Wednesday, September 23, 2015

3 Ways Not to Reinvent the Wheel

I saved myself a lot of time and energy by realizing the
costume slipped on over my head with no additional
closures necessary! Skirt was thrifted as-is and
simply hemmed slightly. Shoes were also thrifted.
When it comes to costume-ry, there are a million little things that need to come together. And, as we all know, each of those million things takes a chunk of time to make happen, whether it's sourcing a material or painstakingly embroidering a design. While we all take pride in making [every. single. thing.] on our costumes, there are sometimes when you won't get much out of starting from scratch. Here are some things to avoid for the sake of your costume - and your sanity.


1. Button-up Shirts and Other Normal Things

There are obviously going to be exceptions to this rule ("What the hell is that weird collar all about?! Are these sleeves?"), but for the most part, any mostly-normal button-up shirt can be bought (thrifted, no less!) and worn as-is or modified if necessary. Collar is perfect, but needs crazy sleeves? Seam-rip those babies out, and you have a great shoulder hole waiting for you to set your new sleeve! Just pay attention to seam allowances, which will likely be smaller on the end of the finished shirt.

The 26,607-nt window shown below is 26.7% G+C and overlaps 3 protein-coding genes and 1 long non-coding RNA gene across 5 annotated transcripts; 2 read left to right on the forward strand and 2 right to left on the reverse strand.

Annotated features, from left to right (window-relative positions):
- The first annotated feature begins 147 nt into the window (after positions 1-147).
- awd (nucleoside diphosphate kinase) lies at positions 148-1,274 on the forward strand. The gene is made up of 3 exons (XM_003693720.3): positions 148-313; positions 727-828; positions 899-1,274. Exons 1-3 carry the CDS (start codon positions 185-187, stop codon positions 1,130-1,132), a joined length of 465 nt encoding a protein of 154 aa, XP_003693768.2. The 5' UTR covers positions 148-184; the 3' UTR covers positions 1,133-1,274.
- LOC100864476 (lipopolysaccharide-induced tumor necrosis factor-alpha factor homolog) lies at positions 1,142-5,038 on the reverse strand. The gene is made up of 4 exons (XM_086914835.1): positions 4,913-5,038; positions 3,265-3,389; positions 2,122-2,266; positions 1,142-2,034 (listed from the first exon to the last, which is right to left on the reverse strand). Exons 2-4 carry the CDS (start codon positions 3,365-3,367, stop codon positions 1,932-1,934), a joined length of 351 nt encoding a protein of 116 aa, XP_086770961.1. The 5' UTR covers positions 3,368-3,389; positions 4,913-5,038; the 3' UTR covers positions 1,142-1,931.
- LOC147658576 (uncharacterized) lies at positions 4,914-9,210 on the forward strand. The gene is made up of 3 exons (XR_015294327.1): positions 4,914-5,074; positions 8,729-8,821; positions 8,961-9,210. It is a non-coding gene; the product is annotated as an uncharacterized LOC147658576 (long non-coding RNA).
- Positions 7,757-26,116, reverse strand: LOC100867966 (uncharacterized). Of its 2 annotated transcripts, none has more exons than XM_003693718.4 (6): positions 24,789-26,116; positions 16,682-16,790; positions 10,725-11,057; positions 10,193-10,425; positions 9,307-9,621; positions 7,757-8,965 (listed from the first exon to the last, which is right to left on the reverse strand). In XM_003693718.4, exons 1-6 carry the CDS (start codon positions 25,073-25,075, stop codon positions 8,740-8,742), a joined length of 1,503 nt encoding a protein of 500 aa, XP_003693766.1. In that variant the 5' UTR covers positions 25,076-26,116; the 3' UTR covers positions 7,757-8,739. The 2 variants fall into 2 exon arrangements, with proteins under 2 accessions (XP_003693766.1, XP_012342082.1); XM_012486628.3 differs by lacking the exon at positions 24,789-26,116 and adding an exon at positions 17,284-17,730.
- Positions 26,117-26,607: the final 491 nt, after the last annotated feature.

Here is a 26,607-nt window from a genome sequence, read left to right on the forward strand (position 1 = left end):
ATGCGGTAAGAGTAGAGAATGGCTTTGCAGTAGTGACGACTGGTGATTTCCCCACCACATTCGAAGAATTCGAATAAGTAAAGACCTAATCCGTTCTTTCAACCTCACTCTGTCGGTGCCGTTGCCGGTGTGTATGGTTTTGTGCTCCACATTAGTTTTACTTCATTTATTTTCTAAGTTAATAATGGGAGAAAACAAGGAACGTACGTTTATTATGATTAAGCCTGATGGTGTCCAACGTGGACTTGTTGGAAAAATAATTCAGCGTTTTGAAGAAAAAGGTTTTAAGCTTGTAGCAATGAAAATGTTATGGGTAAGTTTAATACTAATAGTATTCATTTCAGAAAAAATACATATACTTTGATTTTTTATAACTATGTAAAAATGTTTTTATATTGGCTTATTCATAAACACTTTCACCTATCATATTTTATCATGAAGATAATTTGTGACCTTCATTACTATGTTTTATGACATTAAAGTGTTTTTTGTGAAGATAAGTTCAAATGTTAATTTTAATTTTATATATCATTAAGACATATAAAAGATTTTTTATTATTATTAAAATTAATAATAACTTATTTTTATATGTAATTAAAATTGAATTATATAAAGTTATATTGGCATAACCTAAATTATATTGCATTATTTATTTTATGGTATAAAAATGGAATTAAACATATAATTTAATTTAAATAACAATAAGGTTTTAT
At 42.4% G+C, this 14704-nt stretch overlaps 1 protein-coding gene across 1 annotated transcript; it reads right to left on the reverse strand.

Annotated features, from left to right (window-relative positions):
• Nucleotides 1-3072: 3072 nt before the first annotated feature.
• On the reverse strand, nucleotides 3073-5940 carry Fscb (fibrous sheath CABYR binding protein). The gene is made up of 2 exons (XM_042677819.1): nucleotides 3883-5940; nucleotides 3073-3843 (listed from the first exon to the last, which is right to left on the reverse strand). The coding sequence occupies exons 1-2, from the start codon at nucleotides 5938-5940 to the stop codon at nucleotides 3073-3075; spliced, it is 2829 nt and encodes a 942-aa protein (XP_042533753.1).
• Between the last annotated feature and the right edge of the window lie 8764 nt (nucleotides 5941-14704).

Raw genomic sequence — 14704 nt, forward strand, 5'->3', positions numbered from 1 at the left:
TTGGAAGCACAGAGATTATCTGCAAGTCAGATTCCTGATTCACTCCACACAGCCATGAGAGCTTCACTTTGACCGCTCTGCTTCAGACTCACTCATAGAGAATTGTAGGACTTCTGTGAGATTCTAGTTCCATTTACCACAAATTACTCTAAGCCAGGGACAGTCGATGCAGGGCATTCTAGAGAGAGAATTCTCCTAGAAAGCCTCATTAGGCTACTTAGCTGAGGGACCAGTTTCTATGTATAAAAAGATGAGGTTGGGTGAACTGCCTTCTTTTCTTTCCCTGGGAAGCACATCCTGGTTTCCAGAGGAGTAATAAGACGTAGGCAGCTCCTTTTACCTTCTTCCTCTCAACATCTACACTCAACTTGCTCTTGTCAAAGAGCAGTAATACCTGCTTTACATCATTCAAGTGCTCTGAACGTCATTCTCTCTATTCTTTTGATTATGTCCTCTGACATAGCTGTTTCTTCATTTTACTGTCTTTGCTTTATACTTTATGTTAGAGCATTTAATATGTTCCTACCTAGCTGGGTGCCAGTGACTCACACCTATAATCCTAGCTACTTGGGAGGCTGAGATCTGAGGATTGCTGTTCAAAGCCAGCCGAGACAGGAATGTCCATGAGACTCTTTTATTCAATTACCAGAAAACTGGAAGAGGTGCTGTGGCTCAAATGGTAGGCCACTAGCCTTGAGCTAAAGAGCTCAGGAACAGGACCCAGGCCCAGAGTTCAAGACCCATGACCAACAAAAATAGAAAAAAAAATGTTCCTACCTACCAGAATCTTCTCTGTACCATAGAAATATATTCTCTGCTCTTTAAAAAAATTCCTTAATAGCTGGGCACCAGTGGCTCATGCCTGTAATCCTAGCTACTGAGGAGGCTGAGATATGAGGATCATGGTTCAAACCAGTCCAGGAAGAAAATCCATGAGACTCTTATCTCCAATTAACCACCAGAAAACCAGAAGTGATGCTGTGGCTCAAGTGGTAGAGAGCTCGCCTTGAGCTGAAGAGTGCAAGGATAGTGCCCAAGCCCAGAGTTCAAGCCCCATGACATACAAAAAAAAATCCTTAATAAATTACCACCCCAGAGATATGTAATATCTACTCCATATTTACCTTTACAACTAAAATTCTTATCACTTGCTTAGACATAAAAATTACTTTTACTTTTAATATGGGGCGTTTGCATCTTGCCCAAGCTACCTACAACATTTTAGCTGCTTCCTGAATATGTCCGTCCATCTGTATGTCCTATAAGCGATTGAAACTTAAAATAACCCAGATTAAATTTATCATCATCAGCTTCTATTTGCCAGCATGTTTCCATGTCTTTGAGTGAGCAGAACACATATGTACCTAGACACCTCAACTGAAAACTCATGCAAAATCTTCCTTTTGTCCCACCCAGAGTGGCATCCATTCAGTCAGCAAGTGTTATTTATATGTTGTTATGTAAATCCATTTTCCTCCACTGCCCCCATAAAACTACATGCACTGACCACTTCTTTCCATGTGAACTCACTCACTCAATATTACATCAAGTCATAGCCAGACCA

This also applies to other costume pieces that are simple and already exist: ordinary skirts, tights, gloves, jackets: you name it!

2. Custom Patterns

Sometimes a customized, from-scratch pattern is the only way to make it happen. But most of the time, you can at least start with a store-bought pattern, which can save you hours upon hours of time sizing, figuring out sleeve holes (I still suck at these), or how the heck pants even are made. Trim, tape, and otherwise modify your patterns (especially if you can get them on a super sale!), or trace them onto other paper and go from there to preserve the originals. Either way, give yourself a break trying to figure out how waistbands work!

3. Not Using Tutorials

The world is full of people who have already dedicated a lot of time and energy (and made lots of mistakes!) figuring out techniques and tips for making all kinds of things, and then being kind enough to share them! While there's pride to be taken in figuring things out on your own from the beginning, there's no reason to start all over when someone has done the heavy lifting for you. There is usually a tutorial somewhere out there that will at least get you started down the right path. Don't waste your energy and valuable materials making the same mistakes others have already documented!



I hope this gives you something to think about with your next costume, and that you'll give yourself a break in the search of excellence in cosplay!

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